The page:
MP: 35:35 I mean it allows, creates, like you said, John, you, you are a master at this. You create safe spaces for people because you're leading all the time. Lowering your mask.

JB: 35:48 Yeah. Thank you, Michael. And it's, and it's a, it is not. It's simple, but it's not easy. It definitely takes conscious effort and it, and it's still scary to me to do that, but it's just so worthwhile that I have made a strong commitment to myself to do that. So no highly recommended. Then number two is the second way is from a guy named Craig Valentine and he was the 1999 world champion of speaking. He's hilarious. He's a great, great, great guy, something of a friend and mentor of mine, and he told me, John, don't make yourself special. No one can relate to a guru because secretly inside we don't think we're a guru. So if there are some guru, then they must be different than us, right?

JB: 36:37 So don't, don't make yourself special. Make the process special. Now, here's what I mean by that. Sometimes you do have to talk about your successes. In fact, in these sales calls, you want to be able to talk about the successes that your clients have had because they worked with you. So if people don't connect with your successes, then how do you do that? We'll, this is the way, instead of making it seem like you're some kind of special guru, you talk about your success and then you pinpoint the process that led to that success. So a quick example for me is that in high school I won every speaking contest I ever entered in my all four years of high school and only one time did I not take first, second or third place in any of those contests. And that was my freshman year. And the judge that gave me that loss found me two years later and apologized to me and told me I should have won.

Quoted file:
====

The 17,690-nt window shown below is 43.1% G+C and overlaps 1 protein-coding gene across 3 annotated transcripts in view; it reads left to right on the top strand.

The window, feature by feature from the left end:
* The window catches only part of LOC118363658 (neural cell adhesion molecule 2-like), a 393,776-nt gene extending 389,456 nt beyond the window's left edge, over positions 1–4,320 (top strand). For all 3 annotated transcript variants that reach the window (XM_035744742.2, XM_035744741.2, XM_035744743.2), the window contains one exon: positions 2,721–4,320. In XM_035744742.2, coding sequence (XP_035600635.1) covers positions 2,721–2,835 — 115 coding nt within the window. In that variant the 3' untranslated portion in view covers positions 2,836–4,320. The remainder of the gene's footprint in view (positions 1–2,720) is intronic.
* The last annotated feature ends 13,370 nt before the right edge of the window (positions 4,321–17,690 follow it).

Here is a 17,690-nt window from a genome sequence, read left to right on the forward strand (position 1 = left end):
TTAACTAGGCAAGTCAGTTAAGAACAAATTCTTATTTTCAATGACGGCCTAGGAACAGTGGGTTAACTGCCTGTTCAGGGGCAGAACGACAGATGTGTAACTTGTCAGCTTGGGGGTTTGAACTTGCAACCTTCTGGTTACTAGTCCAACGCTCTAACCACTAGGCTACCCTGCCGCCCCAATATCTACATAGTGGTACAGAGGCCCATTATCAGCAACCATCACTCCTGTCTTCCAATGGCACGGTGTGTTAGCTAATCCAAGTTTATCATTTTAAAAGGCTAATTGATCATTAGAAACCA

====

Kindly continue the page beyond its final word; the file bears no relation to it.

JB: 37:39 And he had always regretted that decision and he just was glad he could apologize and tell me. So pretty good. Pretty good record in high school, you know, for a second or third, every time I answered anything and if I stopped there, it might seem like I think I'm somehow special. But here's the truth of how that happened. I had a world-class coach at my public high school right down the road at East high school here in Salt Lake City, Utah. I had a world-class public speaking coach. And lucky for me, I thought he was really cool. And so I was totally coachable purely by accident. But I did the things that people that get great at something do, they find a great coach and they are coachable. You know, tiger woods had multiple coaches, none of whom could beat him, but they together had him beating everybody else for a really long time. That's the power of finding a great coach and being coachable.